John Marin (1870-1953)
John Marin (1870-1953)

Seascape, Maine

John Marin (1870-1953)
Seascape, Maine
signed and dated 'Marin/31' (lower right)
oil on canvas
22 x 27¾ in. (55.9 x 70.5 cm.)
The Downtown Gallery, New York.
The Upjohn Co., Kalamazoo, Michigan, acquired from the above, 1961.
Private collection.
Sotheby's, New York, 25 May 1988, lot 261.
Acquired by the present owner from the above.
S. Reich, John Marin: A Stylistic Analysis and Catalogue Raisonné, vol. II, Tucson, Arizona, 1970, p. 637, no. 31.33, illustrated.

Lot Essay

An expressive coastal scene rendered with thick and vigorous brushstrokes in bold colors, Seascape, Maine strikes an exquisite balance among elements of abstraction and realism which earned John Marin distinction as one of the most venerated American artists of the twentieth century. Painted in 1931, shortly after Marin had transitioned from working exclusively in watercolor back into oil, this painting is exemplary of the artist's daring works that capture the Maine landscape, one of his favorite subjects.

In 1914, Marin began escaping the bustle of New York City to spend months at a time painting the rugged Maine coast. The rocky promontories and wild, churning sea had a profound impact on his artistic direction. "After Marin discovered Maine and its seascapes in 1914, it became his most compelling subject matter." (S. Hunter, Expression and Meaning: The Marine Paintings of John Marin, exhibition catalogue, West Palm Beach, Florida, 1999, p. 14) Maine represented the ideal retreat from the loud chaos and vigor of New York City and the optimal location for Marin to have direct and unlimited access to nature. This transitional moment was noted by a critic reviewing one of the artist's 1916 exhibitions: "Everything speaks of a liberation of spirit, working in harmony with its surroundings and actively alive." (as quoted in R.E. Fine, John Marin, exhibition catalogue, New York, 1990, p. 168)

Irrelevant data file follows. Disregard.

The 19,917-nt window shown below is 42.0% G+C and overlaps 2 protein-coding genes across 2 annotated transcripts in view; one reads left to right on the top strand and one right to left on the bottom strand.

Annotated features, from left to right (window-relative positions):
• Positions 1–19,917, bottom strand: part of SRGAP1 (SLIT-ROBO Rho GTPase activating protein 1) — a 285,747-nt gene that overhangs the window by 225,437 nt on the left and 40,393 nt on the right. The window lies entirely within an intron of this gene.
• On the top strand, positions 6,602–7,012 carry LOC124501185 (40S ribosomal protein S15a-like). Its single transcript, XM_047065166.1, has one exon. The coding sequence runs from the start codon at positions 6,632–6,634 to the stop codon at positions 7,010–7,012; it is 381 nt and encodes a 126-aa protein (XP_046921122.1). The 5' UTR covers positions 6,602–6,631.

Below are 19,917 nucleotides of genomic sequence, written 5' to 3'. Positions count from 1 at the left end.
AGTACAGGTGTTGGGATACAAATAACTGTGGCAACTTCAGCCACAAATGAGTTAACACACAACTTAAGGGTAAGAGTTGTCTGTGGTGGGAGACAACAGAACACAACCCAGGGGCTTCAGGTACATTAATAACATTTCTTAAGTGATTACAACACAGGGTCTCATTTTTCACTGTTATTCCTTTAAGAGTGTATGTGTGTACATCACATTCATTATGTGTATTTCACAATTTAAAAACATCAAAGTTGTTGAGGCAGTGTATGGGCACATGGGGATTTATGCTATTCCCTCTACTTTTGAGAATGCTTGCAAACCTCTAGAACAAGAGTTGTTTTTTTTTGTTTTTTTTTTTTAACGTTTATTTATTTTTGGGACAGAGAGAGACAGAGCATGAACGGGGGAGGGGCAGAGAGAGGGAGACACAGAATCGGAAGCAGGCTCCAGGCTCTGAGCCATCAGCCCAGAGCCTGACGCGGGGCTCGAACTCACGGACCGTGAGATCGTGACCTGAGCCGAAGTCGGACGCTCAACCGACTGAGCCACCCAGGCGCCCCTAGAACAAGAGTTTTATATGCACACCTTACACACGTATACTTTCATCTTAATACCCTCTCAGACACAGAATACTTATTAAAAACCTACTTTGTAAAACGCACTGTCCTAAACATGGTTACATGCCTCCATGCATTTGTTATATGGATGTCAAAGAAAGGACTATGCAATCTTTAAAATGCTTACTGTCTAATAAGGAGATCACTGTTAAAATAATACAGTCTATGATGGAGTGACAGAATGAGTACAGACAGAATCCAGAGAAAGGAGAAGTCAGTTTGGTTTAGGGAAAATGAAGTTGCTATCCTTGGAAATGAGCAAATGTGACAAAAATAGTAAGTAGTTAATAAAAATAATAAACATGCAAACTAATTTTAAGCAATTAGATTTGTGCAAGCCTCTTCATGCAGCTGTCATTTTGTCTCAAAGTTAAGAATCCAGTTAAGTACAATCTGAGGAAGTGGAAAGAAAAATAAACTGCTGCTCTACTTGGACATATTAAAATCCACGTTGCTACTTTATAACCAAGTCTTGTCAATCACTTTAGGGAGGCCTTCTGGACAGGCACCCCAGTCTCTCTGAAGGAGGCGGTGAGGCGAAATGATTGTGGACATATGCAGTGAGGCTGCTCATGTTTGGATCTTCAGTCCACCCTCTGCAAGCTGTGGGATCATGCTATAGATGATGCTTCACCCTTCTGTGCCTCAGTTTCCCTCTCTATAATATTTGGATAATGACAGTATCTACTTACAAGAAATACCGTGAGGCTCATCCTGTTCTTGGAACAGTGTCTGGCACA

Fascinated by the rugged natural environs of Maine, Marin returned to the area frequently until his death in 1953. Marin continually strove to fully capture the wonder of Maine in his paintings: "In nature/You see things objects back of one another/in painting they are all on one plane/therefore the great transposition/but there is no way out/You make things in paint as they are made in nature/things are built in nature things are built in paint." (as quoted in John Marin by John Marin, ed. Cleve Gray, New York, p. 53) Recognizing the challenge of depicting a fluid three-dimensional subject in a static two-dimensional medium, Marin worked hard to accurately relay his dynamic surroundings on canvas. Marin's skillful depiction of the roiling sea is particularly evident in Seascape, Maine. To express the undulating waves and strong current of the ocean, Marin has employed several hues of blue and white which denote the ever-changing surface of the water. The windy sky is represented by sharp diagonal brushstrokes of white and gray that creep across the horizon and the windswept grasses in the foreground seem to sway in rhythm with the ocean breeze coming off the water.

Seascape, Maine demonstrates Marin at the height of his abilities, conveying his unique and highly-personalized sensibility to nature, which set him apart from his contemporaries and garnered him distinction as one of America's leading Modernists.

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